COLUMBIA, Tenn. (WTVF) — A Maury County man was found guilty Friday, at the end of a week-long trial, for the child neglect murder of a 15-month-old boy more than 20 years ago.
Christopher Lee Goodwin, 49, was indicted on murder charges in 2019, years after an exclusive NewsChannel 5 investigation raised questions about the death of Jeffry Kelton Skaggs. The child's death was ruled an accident, although several experts believed it was a homicide.
District Attorney General Brent Cooper, who re-opened the cold case after his election in 2014 and worked to change state law to give him more tools to investigate, confirmed that a jury found Goodwin guilty of first-degree felony murder stemming from aggravated child neglect.
"It's been a long time coming, and we are glad that justice was finally achieved," Cooper said.
Cooper praised retired Tennessee Bureau of Investigation director Larry Wallace's perseverance in making sure that Skaggs' death was not forgotten, crediting Wallace for pushing him to take a look at the case.
Goodwin faces an automatic sentence of life with the possibility of parole, but he likely will not be eligible for release for more than 50 years, the DA said.
Investigators said the Columbia man, who was the boyfriend of the child's mother, was alone with Skaggs at the time he sustained a fatal blow to the head in January 2001.
At the time, the medical examiner, Dr. Charles Harlan, theorized that the toddler fell while climbing on a chest and hit his head on a bed rail.
Harlan later lost his medical license for incompetence.
As NewsChannel 5 Investigates reported in 2006, then-State Medical Examiner Dr. Bruce Levy had questioned the findings of the first autopsy.
"We had injuries that didn't match the stories, the multiple stories, provided, the stories that changed over time," Levy said.
Watch Part 1 of our 2006 investigation below:
Wallace, the retired TBI director, shared that concern.
"In my humble judgment, it's been a travesty of justice," Wallace told NewsChannel 5 Investigates at the time.
And the state board that oversees doctors' licenses came to the same conclusion after reviewing Harlan's work.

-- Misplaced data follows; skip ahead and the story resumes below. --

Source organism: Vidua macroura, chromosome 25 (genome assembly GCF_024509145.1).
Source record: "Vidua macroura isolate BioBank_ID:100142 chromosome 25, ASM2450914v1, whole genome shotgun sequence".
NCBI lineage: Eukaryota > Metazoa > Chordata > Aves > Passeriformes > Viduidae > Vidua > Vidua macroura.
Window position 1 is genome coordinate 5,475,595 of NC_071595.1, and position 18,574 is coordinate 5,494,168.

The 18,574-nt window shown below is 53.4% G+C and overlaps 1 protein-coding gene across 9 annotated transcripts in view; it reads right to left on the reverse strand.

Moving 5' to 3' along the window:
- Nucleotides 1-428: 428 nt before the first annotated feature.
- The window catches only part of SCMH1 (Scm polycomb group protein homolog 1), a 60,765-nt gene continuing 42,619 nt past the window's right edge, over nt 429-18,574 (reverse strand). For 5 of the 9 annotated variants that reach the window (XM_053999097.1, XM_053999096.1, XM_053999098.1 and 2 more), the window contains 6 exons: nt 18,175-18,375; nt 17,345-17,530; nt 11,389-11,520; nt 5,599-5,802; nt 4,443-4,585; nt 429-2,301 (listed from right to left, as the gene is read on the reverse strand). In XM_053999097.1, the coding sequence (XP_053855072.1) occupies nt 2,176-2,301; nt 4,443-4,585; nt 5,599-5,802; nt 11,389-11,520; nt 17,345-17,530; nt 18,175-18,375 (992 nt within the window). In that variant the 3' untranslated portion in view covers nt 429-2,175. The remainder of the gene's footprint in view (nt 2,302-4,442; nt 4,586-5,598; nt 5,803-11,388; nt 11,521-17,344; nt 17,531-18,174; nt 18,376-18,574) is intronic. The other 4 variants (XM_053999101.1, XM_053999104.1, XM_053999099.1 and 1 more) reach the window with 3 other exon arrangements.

Wallace read the board's findings for our cameras.
"The child's actual manner of death was the result of non-accidental trauma," he read.
We asked, "Meaning?"
"Meaning that in the judgment of the authors of this article it was homicide."
"It was murder."
NewsChannel 5 Investigates also obtained a photo showing that Skaggs' right leg was in a cast at the time of his death.
The family said it was the result of another fall.
But when state officials asked a judge to exhume Skaggs' body as part of the investigation of Harlan's medical license, District Attorney General Mike Bottoms -- a longtime Harlan friend -- refused to sign off on it.
Watch Part 2 of our 2006 investigation below:
NewsChannel 5 tried to interview Bottoms back in 2006.
"So what about this little boy. What if you're wrong, sir?" we asked, as the DA shrugged his shoulders.
In 2014, Brent Cooper was elected DA to replace Bottoms, and he re-opened the investigation into Skaggs' death.
Cooper even got the legislature to pass a law that clarified his ability to seek a second autopsy.
"I'm just the type of person that I just don't believe in letting someone just walk away from a crime if I believe they've committed a crime," Cooper said at the time.
That autopsy found fractures on the backside of Skaggs' skull that "would have required considerable force to produce."
It listed the manner of death as "homicide" and the circumstances as "assaulted by others."
Maury County Circuit Judge Stella Hargrove had rejected NewsChannel 5's request to have a camera in the courtroom to provide video coverage of the proceedings.